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Brazil - Economy (Facts)
Economy - overview: Characterized by large and well-developed agricultural, mining, manufacturing, and service sectors, Brazil's economy outweighs that of all other South American countries and is expanding its presence in world markets. From 2001-03 real wages fell and Brazil's economy grew, on average only 2.2% per year, as the country absorbed a series of domestic and international economic shocks. That Brazil absorbed these shocks without financial collapse is a tribute to the resiliency of the Brazilian economy and the economic program put in place by former President CARDOSO and strengthened by President LULA DA SILVA. Since 2004, Brazil has enjoyed continued growth that yielded increases in employment and real wages. The three pillars of the economic program are a floating exchange rate, an inflation-targeting regime, and tight fiscal policy, initially reinforced by a series of IMF programs. The currency depreciated sharply in 2001 and 2002, which contributed to a dramatic current account adjustment; from 2003 to 2006, Brazil ran record trade surpluses and recorded its first current account surpluses since 1992. Productivity gains - particularly in agriculture - also contributed to the surge in exports. While economic management has been good, there remain important economic vulnerabilities. The most significant are debt-related: the government's largely domestic debt increased steadily from 1994 to 2003 - straining government finances - before falling as a percentage of GDP beginning in 2003. Brazil improved its debt profile in 2006 by shifting its debt burden toward real denominated and domestically held instruments. LULA DA SILVA restated his commitment to fiscal responsibility by maintaining the country's primary surplus during the 2006 election. Following his second inauguration, LULA DA SILVA announced a package of further economic reforms to reduce taxes and increase public investment. A major challenge will be to maintain sufficient growth to generate employment and reduce the government debt burden.
GDP - real growth rate: 3.7% (2006 est.)
GDP (purchasing power parity): $1.655 trillion (2006 est.)
GDP (official exchange rate): $967 billion (2006 est.)
GDP - per capita (PPP): $8,800 (2006 est.)
GDP - composition by sector: agriculture: 8%
industry: 38%
services: 54% (2006 est.)
Population below poverty line: 31% (2005)
Household income or consumption by percentage share: lowest 10%: 0.7%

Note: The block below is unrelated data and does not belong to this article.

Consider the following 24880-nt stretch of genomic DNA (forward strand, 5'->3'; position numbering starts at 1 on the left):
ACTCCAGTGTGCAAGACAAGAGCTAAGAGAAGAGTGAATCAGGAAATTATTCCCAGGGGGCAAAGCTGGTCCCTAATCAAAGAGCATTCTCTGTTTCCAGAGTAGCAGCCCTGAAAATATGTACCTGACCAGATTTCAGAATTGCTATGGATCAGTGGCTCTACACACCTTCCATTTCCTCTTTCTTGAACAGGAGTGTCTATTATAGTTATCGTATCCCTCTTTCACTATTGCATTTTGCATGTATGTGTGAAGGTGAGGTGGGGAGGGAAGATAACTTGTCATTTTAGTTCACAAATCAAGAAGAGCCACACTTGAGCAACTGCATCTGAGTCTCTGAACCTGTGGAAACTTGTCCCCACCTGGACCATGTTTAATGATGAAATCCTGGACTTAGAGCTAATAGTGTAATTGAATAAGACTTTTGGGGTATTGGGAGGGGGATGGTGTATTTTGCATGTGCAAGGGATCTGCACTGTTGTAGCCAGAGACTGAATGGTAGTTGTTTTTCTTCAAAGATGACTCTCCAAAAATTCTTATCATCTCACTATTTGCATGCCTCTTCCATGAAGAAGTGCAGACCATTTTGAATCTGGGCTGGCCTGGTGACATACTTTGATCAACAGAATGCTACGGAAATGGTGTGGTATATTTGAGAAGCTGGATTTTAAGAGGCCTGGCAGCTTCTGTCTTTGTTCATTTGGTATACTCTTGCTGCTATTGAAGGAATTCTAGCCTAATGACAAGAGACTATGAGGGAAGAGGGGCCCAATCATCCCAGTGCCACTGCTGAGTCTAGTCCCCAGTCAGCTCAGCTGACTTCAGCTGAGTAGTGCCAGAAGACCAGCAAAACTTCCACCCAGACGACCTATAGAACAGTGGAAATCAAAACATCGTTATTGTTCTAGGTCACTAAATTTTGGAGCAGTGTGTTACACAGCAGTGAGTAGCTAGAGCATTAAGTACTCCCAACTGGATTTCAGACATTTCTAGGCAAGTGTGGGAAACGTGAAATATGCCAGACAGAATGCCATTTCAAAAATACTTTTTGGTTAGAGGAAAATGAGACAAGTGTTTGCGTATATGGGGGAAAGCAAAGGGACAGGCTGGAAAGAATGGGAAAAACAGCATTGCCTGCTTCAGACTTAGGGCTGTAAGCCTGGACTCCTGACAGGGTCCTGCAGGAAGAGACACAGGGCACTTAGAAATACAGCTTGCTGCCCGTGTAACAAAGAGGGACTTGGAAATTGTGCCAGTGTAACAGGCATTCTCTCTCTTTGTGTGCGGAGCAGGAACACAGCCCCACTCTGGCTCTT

highest 10%: 31.27% (2002)
Inflation rate (consumer prices): 3% (2006 est.)
Labor force: 96.34 million (2006 est.)
Labor force - by occupation: agriculture: 20%
industry: 14%
services: 66% (2003 est.)
Unemployment rate: 9.6% (2006 est.)
Budget: revenues: $244 billion
expenditures: $219.9 billion; including capital expenditures of NA (FY07 est.)
Industries: textiles, shoes, chemicals, cement, lumber, iron ore, tin, steel, aircraft, motor vehicles and parts, other machinery and equipment
Industrial production growth rate: 3.2% (2006 est.)
Electricity - production: 546 billion kWh (2005)
Electricity - consumption: 415.9 billion kWh (2005)
Electricity - exports: 7 million kWh (2004)
Electricity - imports: 39 billion kWh; note - supplied by Paraguay (2005)
Oil - production: 1.59 million bbl/day (2006 est.)
Oil - consumption: 2.1 million bbl/day (2006 est.)
Oil - exports: 278,400 bbl/day (2005)
Oil - imports: 674,500 bbl/day (2004)
Oil - proved reserves: 12.22 billion bbl (2006 est.)
Natural gas - production: 9.66 billion cu m (2004 est.)
Natural gas - exports: 0 cu m (2004 est.)
Natural gas - imports: 8.07 billion cu m (2006 est.)
Agriculture - products: coffee, soybeans, wheat, rice, corn, sugarcane, cocoa, citrus; beef
Exports: $137.5 billion f.o.b. (2006 est.)
Exports - commodities: transport equipment, iron ore, soybeans, footwear, coffee, autos
Exports - partners: US 17.9%, Argentina 8.6%, China 8.2%, Germany 4.1% (2006)
Imports: $91.4 billion f.o.b. (2006 est.)
Imports - commodities: machinery, electrical and transport equipment, chemical products, oil, automotive parts, electronics
Imports - partners: US 20.4%, Argentina 8.2%, China 7.8%, Germany 7.5% (2006)
Debt - external: $176.5 billion (30 November 2006 est.)
Economic aid - recipient: $30 billion (2002)
Currency: Brazilian Real (BRL)

Current Brazilian Real Exchange Rates
Historical Brazilian Real Exchange Rates
Chart Brazilian Real Exchange Rates
Currency code: BRL
Exchange rates: reals per US dollar - 2.1761 (2006), 2.4344 (2005), 2.9251 (2004), 3.0771 (2003), 2.9208 (2002)
Fiscal year: calendar year

Facts at a Glance: Geography - People - Government - Economy - Communications - Transportation - Military - Climate - Current Time - Ranking Positions - Brazilian Real Exchange Rates
Notes and Commentary: People - Economy - Government and Political Conditions - Foreign Relations - Relations with U.S.

Facts at a Glance
Current Time
Ranking Positions
Brazilian Real Exchange Rates

Notes and Commentary
Government and Political Conditions
Foreign Relations
Relations with U.S.

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